Turkish journalist sentenced for insulting Erdogan while on trial for previous offense
The journalist, Bans Ince, continued to write for the paper, while the previous case dating back to 2013 still hung over his head. In late December of that year, a report by the paper had accused President Recep Tayyip Erdogan – then prime minister – of corruption, something his Justice and Development Party (AKP) claimed was akin to a planned coup, Hurriyet daily reports.
Ince had allegedly insulted both Erdogan and his son Bilal with the report. Ince had entered a plea in his defense, but was too clever with words for his own good: the letters at the start of each paragraph, when put together, spelled out “thief.”
Nobody in power needed three guesses to know Ince was talking about Erdogan. Ince claimed complete coincidence, but added that it could have been “an act of God.” This did not spare him from the 21-month prison term.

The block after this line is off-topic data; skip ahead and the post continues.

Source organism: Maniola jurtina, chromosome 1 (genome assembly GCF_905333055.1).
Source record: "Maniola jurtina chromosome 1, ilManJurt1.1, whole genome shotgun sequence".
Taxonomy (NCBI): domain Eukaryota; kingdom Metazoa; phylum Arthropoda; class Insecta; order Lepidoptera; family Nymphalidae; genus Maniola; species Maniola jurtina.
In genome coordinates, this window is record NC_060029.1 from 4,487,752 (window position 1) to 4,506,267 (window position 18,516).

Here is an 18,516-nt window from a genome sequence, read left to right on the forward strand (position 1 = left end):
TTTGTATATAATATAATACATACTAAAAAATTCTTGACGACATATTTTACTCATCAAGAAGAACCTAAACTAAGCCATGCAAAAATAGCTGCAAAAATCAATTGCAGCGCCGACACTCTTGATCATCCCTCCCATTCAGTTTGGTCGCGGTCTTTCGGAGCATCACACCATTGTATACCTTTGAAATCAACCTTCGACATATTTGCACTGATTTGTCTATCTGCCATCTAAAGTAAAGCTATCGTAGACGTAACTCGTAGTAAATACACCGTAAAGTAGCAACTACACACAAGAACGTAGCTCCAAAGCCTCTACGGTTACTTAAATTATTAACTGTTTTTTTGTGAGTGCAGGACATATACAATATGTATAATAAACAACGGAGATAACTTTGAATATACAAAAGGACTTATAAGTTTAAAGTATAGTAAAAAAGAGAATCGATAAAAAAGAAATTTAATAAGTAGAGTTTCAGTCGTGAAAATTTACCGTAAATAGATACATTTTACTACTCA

The newspaper said March 8 it plans to appeal the decision.
According to Cumhurriyet, Turkey has 1845 active cases against civilians accused of insulting the president since his term began in 2014. Article 299 of the Turkish criminal code presupposes punishment in the form of one to four years in prison for the offense.
The Turkish opposition has been accusing Erdogan of using the law very frequently - much more often than previous administrations.
Despite mounting criticism from countries and organizations worldwide, the government has only expanded its crackdown on journalists and public figures allegedly insulting Erdogan. Ankara has reportedly taken control of the Cihan news agency over its alleged association with a US-based Muslim cleric, Fethullah Gulen, a known enemy of the current regime.
Just days before, popular opposition newspaper Zaman also got a visit from the police. Both the news agency and the newspaper are part of the Feza Gazetecilik media company.
Cihan reporter Ibrahim Varlik told RT that his organization was the largest private news agency in Turkey, and its takeover now leaves state-owned Anadolu as the only source of information for Turkish people.
The agency has also been the only independent monitor of country’s election process since 2005, the reporter added.